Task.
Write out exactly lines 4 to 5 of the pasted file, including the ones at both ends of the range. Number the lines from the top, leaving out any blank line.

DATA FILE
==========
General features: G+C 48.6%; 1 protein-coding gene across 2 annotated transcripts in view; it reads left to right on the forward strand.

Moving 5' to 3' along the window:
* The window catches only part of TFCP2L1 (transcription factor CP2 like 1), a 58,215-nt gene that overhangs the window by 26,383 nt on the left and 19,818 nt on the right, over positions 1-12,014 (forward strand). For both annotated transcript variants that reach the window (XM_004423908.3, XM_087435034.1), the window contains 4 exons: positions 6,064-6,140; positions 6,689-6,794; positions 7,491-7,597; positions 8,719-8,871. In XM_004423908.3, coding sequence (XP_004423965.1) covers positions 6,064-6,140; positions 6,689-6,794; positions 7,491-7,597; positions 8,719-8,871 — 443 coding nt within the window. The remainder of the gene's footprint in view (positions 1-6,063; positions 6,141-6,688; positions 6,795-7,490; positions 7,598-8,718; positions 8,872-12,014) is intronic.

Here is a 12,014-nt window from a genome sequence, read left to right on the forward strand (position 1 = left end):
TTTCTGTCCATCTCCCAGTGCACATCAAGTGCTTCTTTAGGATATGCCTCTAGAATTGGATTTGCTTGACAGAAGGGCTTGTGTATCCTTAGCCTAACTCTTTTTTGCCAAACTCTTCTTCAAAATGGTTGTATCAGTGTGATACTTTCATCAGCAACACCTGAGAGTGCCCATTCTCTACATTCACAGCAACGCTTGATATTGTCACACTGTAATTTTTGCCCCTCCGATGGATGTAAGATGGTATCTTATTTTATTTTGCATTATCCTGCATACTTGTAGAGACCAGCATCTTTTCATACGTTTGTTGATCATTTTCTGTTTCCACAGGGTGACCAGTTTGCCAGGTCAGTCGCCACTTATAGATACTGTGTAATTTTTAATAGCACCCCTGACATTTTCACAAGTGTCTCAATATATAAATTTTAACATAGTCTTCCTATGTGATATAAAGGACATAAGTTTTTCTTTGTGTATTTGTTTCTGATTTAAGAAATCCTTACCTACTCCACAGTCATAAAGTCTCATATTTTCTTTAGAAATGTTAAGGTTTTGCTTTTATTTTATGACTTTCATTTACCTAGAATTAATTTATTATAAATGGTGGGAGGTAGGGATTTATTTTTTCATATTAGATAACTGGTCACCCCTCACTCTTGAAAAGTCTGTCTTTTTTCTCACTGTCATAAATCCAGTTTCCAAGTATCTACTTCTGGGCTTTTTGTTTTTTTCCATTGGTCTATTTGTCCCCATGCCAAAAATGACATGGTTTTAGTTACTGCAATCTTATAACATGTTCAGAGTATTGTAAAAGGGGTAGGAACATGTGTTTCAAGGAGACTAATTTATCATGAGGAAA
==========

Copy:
Here is a 12,014-nt window from a genome sequence, read left to right on the forward strand (position 1 = left end):
TTTCTGTCCATCTCCCAGTGCACATCAAGTGCTTCTTTAGGATATGCCTCTAGAATTGGATTTGCTTGACAGAAGGGCTTGTGTATCCTTAGCCTAACTCTTTTTTGCCAAACTCTTCTTCAAAATGGTTGTATCAGTGTGATACTTTCATCAGCAACACCTGAGAGTGCCCATTCTCTACATTCACAGCAACGCTTGATATTGTCACACTGTAATTTTTGCCCCTCCGATGGATGTAAGATGGTATCTTATTTTATTTTGCATTATCCTGCATACTTGTAGAGACCAGCATCTTTTCATACGTTTGTTGATCATTTTCTGTTTCCACAGGGTGACCAGTTTGCCAGGTCAGTCGCCACTTATAGATACTGTGTAATTTTTAATAGCACCCCTGACATTTTCACAAGTGTCTCAATATATAAATTTTAACATAGTCTTCCTATGTGATATAAAGGACATAAGTTTTTCTTTGTGTATTTGTTTCTGATTTAAGAAATCCTTACCTACTCCACAGTCATAAAGTCTCATATTTTCTTTAGAAATGTTAAGGTTTTGCTTTTATTTTATGACTTTCATTTACCTAGAATTAATTTATTATAAATGGTGGGAGGTAGGGATTTATTTTTTCATATTAGATAACTGGTCACCCCTCACTCTTGAAAAGTCTGTCTTTTTTCTCACTGTCATAAATCCAGTTTCCAAGTATCTACTTCTGGGCTTTTTGTTTTTTTCCATTGGTCTATTTGTCCCCATGCCAAAAATGACATGGTTTTAGTTACTGCAATCTTATAACATGTTCAGAGTATTGTAAAAGGGGTAGGAACATGTGTTTCAAGGAGACTAATTTATCATGAGGAAA